About Us

Conjunctions editor Bradford Morrow, photographed by Christopher McCoy.
Conjunctions editor Bradford Morrow, photographed by Christopher McCoy.
A Letter from the Editor
Bard College’s literary journal Conjunctions publishes innovative fiction, poetry, and creative nonfiction by emerging voices and contemporary masters. For over three decades, Conjunctions has challenged accepted forms and styles, with equal emphasis on groundbreaking experimentation and rigorous quality. We are committed to launching and supporting the careers of unknown authors—William T. Vollmann, David Foster Wallace, and Karen Russell all had some of their very first publications in Conjunctions—while providing a space for better-known voices like Joyce Carol Oates or William H. Gass to work outside audience expectations.

The biannual anthology of new writing appears every spring and fall in print and e-book editions, and generally collects pieces that form a conversation around a central theme—obsession, doppelgängers, black comedy, new-wave fabulism, novellas, works in progress, Caribbean writing, and so on. Because these volumes are book-length, we’re able to publish long-form work, which other journals often cannot accommodate.

The free weekly online journal showcases the work of a single writer each week. It gives us a place to publish the exceptional work that doesn’t fit into the theme of a given anthology, to feature high-quality visual elements, and to delve into the exciting new field of e-writing. Our website also features a multimedia vault of recorded readings, unavailable elsewhere; as well as full-text selections from the anthologies, and a constantly updated table of contents for the issue we’re putting together.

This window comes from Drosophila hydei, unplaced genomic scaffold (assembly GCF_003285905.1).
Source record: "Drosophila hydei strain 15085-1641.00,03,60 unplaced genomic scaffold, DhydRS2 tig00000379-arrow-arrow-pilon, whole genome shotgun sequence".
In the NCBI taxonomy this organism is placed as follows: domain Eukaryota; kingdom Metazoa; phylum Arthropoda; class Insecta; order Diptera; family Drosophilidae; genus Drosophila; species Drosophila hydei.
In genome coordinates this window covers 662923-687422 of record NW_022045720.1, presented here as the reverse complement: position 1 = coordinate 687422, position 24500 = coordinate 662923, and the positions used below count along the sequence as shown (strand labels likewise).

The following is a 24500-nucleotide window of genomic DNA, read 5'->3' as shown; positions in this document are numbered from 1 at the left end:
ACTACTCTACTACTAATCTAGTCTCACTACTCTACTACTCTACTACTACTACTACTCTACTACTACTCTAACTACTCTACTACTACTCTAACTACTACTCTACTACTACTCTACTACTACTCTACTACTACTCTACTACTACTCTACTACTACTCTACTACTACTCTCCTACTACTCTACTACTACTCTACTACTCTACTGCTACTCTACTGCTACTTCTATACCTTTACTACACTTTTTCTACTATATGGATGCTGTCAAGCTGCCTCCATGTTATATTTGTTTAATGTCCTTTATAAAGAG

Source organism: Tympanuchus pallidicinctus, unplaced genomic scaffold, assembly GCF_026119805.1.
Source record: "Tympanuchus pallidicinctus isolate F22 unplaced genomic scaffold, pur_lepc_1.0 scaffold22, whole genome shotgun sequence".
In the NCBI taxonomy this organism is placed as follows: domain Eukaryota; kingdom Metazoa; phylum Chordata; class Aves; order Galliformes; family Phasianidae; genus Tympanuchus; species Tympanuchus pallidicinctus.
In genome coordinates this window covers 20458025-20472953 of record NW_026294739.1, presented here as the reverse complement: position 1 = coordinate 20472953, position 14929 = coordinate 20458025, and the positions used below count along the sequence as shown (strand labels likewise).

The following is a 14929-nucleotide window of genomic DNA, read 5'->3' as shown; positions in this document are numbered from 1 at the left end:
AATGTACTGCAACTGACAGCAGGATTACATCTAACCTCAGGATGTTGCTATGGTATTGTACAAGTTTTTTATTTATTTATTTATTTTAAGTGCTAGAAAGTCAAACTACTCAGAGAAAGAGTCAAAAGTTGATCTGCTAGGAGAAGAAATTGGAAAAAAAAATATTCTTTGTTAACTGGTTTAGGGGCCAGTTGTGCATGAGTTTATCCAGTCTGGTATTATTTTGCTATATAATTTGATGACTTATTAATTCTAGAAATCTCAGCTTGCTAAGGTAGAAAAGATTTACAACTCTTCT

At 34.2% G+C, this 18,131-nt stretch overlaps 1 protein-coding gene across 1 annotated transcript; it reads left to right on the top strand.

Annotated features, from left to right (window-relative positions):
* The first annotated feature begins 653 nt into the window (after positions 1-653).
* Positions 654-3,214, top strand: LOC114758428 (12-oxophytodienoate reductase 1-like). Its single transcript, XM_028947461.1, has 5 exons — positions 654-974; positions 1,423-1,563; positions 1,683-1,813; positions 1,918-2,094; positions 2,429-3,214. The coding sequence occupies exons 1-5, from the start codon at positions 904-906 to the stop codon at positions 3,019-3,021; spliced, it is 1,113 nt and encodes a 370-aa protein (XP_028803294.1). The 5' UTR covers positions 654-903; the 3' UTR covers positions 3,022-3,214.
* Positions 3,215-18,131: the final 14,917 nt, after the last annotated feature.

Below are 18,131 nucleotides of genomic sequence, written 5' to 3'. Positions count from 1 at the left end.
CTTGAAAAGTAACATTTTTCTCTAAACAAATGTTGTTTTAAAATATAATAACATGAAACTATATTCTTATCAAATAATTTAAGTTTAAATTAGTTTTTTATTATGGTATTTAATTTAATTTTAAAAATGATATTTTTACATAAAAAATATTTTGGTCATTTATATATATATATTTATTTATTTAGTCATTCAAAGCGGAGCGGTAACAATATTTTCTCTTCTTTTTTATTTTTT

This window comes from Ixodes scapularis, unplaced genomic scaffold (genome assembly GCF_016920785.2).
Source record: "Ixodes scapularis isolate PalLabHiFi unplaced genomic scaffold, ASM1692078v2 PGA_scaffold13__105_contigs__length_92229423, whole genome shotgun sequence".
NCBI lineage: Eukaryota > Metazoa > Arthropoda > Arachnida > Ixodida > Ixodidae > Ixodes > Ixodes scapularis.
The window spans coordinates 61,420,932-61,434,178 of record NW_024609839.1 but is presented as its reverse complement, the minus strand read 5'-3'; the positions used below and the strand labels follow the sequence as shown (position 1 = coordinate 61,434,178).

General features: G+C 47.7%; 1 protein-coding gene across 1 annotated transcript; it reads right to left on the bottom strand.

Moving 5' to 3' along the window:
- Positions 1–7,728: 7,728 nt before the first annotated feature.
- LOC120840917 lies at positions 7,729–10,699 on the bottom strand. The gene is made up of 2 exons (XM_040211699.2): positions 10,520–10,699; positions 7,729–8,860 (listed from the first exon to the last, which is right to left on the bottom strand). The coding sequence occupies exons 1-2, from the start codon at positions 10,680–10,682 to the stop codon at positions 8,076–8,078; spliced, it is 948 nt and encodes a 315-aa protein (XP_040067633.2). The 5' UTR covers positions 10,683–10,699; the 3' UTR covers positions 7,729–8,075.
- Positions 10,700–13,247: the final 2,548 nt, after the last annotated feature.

Published by Bard College, with editorial offices in New York City and Annandale-on-Hudson, New York, Conjunctions is a cornerstone of contemporary literary publishing. Since 1981, the journal has been a living notebook in which authors can write freely and audiences read dangerously.

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In Print

Vol. 75
Dispatches from Solitude
Fall 2020
Edited by Bradford Morrow

Online

November 25, 2020
The smell was profound, suffocating, singular. My skin and clothes stank until I washed them; I had to stop at a gas station and wet my shoes under a faucet and scrub them with disintegrating Kleenex because the smell hung so potently in my car. It was dead fish and bird droppings and the bottom edge of a body of water, brought to the light and baked too hot. I once visited a blooming corpse flower at the Huntington and it smelled alive, at least. This was death of a hundred kinds braided together.
November 18, 2020
Where there is no fact, there can be no consolation. 

We chose to be plural in the presumed grace of what

is presumed to be moving in the dark. 
November 11, 2020
You, Shtuli, went to a school and sang a few songs.
            The children, with skybright eyes, listened rapt, their mouths hanging moistly open.

Strumming my balalaika, I, Shtuli, sang.

Shtuli, you asked Asfalyi, your child, to come to a noisejazz concert with you.
            “I’d rather stay home and read my grimoire tonight, to be honest, Boombi,” Asfalyi said.
            “That’s all right,” you gloomily said. “I’ll go by myself.”
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